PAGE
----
Whilst the global AIDS response has made magnificent gains, AIDS remains biggest killer of adolescents in sub-Saharan Africa. The number of adolescents dying AIDS related deaths has tripled since 2000.
We now know that the sky is not the limit. Our future is in our hands. Let us unite and build the future of Africa.
– Bongile, Bright Futures Programme, South Africa
AIDS related deaths are completely avoidable, but adolescents face unique barriers accessing treatment. In communities where we work, adolescents also face other serious challenges. Some of these have a catastrophic effect on teenager’s ability to attend school. Our projects improve adolescents’ health, lives, and future prospects.
Our Community Health Workers help young people living with HIV overcome the challenges that stop them accessing treatment, and we are also working in schools to help young people finish their education.
I feel good and at the same time bad. Because those drugs as much as you hate it - you need to take them but it help us to be like other people.
-Adolecent boy with HIV, South Africa
For young people with HIV stigma and discrimination make life difficult. They need knowledge about the virus and its treatment, consistent medication, and emotional and practical support to stay healthy – without this adolescents all too often choose to stop medication.
We train and employ 18-24 year olds living with HIV to work as Community Health Workers (CHW) for adolescents. Young CHW with personal experience living with HIV act as ‘Peer Supporters;’ they are uniquely equipped to counsel other young people as they struggle with adherence to treatment, disclosure and stigma, and work through their fears about their own mortality and living with a chronic disease.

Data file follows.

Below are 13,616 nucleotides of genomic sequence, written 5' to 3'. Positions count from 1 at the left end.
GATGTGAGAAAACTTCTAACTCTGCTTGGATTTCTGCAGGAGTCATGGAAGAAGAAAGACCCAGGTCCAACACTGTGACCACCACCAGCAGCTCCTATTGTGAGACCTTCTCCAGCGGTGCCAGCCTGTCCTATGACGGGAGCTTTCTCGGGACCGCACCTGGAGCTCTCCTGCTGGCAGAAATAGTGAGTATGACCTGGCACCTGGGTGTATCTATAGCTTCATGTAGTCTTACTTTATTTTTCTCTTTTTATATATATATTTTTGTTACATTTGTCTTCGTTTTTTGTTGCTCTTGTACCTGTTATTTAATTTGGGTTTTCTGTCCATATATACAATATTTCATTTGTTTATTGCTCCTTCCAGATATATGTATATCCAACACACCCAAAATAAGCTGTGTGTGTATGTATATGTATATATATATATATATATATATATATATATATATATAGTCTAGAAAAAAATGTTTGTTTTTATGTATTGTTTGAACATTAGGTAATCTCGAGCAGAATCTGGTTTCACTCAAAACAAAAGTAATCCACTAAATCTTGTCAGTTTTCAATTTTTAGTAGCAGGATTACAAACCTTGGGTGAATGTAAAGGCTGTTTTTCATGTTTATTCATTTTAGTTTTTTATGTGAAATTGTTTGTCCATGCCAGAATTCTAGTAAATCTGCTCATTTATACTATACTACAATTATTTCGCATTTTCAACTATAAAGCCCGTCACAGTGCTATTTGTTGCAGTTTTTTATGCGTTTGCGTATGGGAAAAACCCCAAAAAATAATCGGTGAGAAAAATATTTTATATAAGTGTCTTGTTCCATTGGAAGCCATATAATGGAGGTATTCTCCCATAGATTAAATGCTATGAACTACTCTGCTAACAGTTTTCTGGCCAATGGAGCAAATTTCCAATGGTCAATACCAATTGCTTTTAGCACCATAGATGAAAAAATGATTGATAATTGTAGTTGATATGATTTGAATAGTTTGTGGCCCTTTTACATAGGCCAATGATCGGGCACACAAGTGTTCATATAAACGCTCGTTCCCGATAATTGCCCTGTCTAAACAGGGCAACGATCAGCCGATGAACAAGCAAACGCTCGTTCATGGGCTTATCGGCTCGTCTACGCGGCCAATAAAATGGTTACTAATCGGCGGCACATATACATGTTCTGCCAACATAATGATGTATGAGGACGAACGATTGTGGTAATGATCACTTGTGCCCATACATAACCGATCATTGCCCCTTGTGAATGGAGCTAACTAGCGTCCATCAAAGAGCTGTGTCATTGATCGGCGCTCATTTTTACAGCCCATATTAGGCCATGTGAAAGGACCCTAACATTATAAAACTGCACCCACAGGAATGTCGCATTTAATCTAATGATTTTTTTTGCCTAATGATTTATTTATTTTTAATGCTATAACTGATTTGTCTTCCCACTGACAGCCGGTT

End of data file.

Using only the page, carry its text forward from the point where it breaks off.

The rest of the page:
Young people, particularly those who are not in school, are also vulnerable to contracting HIV.
In South Africa, too many adolescent girls are affected by rape and sexual abuse, HIV, teenage pregnancy, and managing menstruation with a lack of private toilet facilities, all of which severely affect their ability and inclination to attend school. In the areas we work in almost half of girls don’t complete secondary school and are less likely to find jobs as a result.
Our schools based project, Bright Futures empowers and educates girls reaching puberty (11-14 years old) in South Africa.
We educate girls and boys on HIV, sexual health, puberty and gender equality and gender based violence and equip them with essential life and business skills to broaden their prospects after school.
In sub-Saharan Africa 70% of 15-19 year olds don't have comprehensive HIV knowledge.
£35 pays for a young person to learn how to protect themselves and master other vital skills
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The Atlantic Philanthropy Fellows visited the region where our Mentor Mothers work. This is what one woman thought about the #healthcare system in this region #SouthAfrica dailymaverick.co.za/opinionis…
We went out with a team of Mentor mothers to do a 6 month check-up with one of the new mum's. Our mentor mothers check up on children's weight, on their immunization and other health concerns new mothers have for their children and their selves. onetoonechildrensfund.org/an-… pic.twitter.com/pGtVomaiC3